There ensued an amusing display of gamesmanship between Carl Nafzger, who would saddle the Derby winner, and Laz Barrera, the brilliant and crafty California trainer who had Mr. Frisky. Laz liked to be late into the paddock, keep everyone else cooling their heels. Carl was determined to wait until Laz and his entourage had left the barn.
Race time, and Anne, Neil and I were seated together in a box, with a hand-held ABC TV camera staring up at us. I checked my ear piece, in place so that the TV anchorman could ask me a question, should the happy occasion arise. The audio mike was in place to record my extemporaneous, candid commentary. A silence fell over the crowd. The starter sprung the latch, and the race was on!
An outsider named Fighting Notion set the pace, with Mr. Frisky stalking him. Summer Squall was in fourth spot, and on the rail where Pat liked to be. The late-running Unbridled was three or four lengths behind us in the field of nine horses.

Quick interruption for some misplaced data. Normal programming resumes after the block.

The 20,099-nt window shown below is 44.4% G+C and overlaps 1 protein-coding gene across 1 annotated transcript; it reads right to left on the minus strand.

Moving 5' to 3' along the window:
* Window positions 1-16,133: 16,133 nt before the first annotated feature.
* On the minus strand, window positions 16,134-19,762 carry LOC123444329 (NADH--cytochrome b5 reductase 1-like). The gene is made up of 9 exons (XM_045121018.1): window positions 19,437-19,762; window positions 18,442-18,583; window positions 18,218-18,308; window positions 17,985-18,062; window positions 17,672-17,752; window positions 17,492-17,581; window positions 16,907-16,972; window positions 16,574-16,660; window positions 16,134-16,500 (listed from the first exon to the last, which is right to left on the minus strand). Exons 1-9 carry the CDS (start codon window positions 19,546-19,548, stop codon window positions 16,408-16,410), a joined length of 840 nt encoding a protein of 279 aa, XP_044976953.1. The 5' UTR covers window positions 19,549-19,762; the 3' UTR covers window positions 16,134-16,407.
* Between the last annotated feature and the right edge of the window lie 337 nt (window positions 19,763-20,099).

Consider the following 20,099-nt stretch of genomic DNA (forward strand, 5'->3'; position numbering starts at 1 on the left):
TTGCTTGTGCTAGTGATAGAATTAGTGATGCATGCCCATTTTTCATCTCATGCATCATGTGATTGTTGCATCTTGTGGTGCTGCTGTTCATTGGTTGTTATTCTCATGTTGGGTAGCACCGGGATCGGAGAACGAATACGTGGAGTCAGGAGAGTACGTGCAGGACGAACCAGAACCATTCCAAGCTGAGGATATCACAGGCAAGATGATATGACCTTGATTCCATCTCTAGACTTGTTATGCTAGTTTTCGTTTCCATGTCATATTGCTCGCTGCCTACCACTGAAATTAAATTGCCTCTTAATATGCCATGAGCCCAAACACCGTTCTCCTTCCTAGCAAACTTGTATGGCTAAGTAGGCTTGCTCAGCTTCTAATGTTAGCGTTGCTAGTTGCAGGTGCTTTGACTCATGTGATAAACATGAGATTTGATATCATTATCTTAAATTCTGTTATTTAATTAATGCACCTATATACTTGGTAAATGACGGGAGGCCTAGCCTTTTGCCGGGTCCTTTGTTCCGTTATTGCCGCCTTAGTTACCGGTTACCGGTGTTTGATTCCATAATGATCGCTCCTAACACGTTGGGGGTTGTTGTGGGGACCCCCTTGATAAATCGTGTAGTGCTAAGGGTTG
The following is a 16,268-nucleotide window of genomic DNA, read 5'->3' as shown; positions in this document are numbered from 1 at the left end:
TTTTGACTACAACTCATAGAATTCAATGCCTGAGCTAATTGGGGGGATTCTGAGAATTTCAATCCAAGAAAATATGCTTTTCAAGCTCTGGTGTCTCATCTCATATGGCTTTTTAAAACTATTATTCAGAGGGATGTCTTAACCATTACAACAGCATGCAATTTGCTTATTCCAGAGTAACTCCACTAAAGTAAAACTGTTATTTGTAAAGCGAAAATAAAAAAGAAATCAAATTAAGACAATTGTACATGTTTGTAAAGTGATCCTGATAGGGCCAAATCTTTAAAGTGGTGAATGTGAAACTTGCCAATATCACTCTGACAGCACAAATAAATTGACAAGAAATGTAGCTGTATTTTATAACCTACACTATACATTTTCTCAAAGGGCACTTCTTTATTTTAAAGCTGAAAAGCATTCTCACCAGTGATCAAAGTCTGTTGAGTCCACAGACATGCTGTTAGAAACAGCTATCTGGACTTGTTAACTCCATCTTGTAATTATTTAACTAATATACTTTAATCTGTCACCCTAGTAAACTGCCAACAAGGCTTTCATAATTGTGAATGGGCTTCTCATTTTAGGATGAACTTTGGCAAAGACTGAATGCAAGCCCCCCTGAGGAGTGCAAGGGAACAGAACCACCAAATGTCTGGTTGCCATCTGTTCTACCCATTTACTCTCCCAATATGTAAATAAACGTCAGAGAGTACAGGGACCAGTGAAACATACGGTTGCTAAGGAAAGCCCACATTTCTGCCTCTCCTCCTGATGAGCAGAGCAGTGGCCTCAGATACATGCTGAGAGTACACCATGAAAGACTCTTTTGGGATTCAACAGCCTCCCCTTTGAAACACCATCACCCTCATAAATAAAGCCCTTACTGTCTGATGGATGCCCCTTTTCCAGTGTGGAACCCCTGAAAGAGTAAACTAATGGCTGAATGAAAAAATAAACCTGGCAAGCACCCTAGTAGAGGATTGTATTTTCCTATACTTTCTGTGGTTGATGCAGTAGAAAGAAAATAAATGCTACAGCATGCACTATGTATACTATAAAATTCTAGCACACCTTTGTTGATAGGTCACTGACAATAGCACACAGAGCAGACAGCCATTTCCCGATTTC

Leaving the backstretch, Pat nudged Squall a mite, and he easily slipped closer, still hugging the rail. It's funny how some sound bite, completely illogical and inconsequential to the import of the event will be the emblematic one that sticks in your memory. So it was in the Preakness. As the horses turned into the stretch, Summer Squall, now moving on the inside, and Unbridled, rolling hard on the outside, Dave Johnson sang out, "And Fighting Notion leads 'em into the stretch in the Preakness!" Really a meaningless utterance, but for some reason those words conjure up the Preakness for me.
But Fighting Notion's moment was soon over. Tiring, he drifted out a bit, and Summer Squall-waiting again for divine intervention-had room. He, on the inside, Unbridled on the outside, swept past the laboring frontrunner, and looked each other in the eye. Johnson screamed his signature line, "AND DOWN THE STRETCH THEY COME! Summer Squall on the inside. Unbridled on the outside." This time Summer Squall was ready for him. They went at it in a ding-dong battle for an eighth of a mile, but then Unbridled blinked! Summer Squall had made him crack. The next memorable sound bite was, "It's Summer Squall by two lengths. Second in the Kentucky Derby, he's gonna WIN the Preakness!!!"